aiki what can it do but cry and scream
When it's tuul suoli a dreadfully naughty
..... iiiiiu uauj in i.ii,u i it-u
Keaches over tho crib and takes n bell, i -i
Which hi' rings as loud as over he can, ,
Till the mother oomcs to borlittlo man.' ' '
11, If ,Kla llltln n 1 '
You may lio sure that eho gives a spring ' i
Whon sho hoars tho boll go ting-a-llug-hug,
And bugs and kisses away each trace ' '
Of a liown thut rest on tbo baby's luoo. ,
Now, I wouldn't believe this story: I couldn't,
Jf I'd made it up: and I know you wouldn't;
Hut It's true, for 'twas told me not long ago. ,
Uy tho baby's mother, who'ought to know. '
... , lOUMl UJIlipuiim;,.
I'jThe baby's dreadful sick, and moth
er wants you to couie quick."
Aunt Rachel put ' down her sewing,
and looked first at little Tom Jackson,
who stood in the doorway, all out of
breath nnd much frightened, and then
out of the window to her nopliow, Trotr
ty. who was busily engaged building- a'
snow man just then. . . ... , .,.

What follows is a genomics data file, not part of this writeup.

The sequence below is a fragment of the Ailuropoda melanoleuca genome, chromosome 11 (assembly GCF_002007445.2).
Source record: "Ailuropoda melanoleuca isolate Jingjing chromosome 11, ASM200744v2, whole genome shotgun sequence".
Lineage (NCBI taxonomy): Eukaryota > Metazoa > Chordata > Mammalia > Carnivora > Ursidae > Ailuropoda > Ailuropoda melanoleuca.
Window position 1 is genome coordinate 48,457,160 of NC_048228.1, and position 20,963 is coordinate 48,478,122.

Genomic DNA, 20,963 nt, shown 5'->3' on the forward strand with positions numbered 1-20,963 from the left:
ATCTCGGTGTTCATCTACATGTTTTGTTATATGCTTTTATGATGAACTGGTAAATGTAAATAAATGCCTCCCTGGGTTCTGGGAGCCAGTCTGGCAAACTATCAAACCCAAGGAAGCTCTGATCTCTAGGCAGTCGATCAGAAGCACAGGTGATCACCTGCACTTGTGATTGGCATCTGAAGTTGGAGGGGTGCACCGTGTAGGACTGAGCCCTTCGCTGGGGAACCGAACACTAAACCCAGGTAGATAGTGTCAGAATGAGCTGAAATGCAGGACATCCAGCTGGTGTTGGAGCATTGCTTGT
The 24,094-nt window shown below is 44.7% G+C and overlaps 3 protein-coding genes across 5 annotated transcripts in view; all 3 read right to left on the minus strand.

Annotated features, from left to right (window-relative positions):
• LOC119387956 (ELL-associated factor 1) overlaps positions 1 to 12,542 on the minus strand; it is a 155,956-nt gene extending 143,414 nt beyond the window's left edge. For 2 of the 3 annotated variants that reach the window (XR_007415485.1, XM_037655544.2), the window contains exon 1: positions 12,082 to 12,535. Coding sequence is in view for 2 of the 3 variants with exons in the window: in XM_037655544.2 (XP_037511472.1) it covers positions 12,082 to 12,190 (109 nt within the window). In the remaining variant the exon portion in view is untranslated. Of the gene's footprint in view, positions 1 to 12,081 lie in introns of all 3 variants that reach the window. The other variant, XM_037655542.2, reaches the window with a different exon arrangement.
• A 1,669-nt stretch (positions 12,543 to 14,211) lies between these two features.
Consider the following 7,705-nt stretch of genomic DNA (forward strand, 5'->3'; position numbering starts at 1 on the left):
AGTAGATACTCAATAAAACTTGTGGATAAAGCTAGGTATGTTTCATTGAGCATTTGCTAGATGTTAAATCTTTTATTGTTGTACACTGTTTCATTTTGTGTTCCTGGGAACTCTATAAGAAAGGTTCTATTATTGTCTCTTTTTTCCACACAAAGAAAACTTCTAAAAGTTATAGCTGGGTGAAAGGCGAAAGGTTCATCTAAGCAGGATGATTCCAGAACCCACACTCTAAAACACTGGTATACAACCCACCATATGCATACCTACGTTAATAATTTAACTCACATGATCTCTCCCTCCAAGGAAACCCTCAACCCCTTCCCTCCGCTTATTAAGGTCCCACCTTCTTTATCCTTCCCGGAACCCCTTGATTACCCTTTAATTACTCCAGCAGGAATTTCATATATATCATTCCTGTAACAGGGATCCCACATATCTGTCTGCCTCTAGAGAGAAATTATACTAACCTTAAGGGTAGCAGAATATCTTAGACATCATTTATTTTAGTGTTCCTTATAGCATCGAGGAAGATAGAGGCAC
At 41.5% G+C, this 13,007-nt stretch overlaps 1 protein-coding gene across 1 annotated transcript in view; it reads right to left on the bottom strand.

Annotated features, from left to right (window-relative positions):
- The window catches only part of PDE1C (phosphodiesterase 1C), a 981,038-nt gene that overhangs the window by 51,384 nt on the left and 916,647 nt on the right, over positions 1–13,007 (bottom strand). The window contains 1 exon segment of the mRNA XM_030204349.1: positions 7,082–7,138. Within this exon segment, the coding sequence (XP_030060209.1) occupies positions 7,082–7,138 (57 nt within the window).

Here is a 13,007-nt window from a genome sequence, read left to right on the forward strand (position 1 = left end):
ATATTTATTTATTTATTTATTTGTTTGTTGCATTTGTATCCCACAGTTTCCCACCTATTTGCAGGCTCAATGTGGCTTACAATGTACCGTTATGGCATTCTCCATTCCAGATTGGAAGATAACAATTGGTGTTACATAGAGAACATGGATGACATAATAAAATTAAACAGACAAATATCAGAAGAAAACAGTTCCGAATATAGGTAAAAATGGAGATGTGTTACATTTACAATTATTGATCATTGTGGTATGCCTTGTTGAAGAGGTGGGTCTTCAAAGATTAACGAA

"Wont you comer" asked Tom,
anxiously.' - - 1 ' ' 1
.VI suppose I must and trust tof
Providence," rejiliod Aunt Rachel, ris
ing and putting avVay her work". But,
judging from tho look of nnxiety on hor
lace, her trust in "Providence ' was
not very secure. '
"Ihere is no knowing what he'll take
into that head of his to do," she said to.
herself, ns she put on her bonnet, look
ing Trotty ward. . . '
Aunt lvachel considered all boys as
unnecessary evils, and this particular
specimen of the species sho regarded as
one of her greatest means of grace. Not
that Trotty was a particularly bad boy,
but he was a thorough boy, going from
one piece of mischief to another with
untiring energy. . ;
Just at present he was slopping with
Aunt Rachel. The twins had the meas
les, the baby was teething,, and poor
mamma, between them all, was .about
used up. So Aunt Rachel had benevo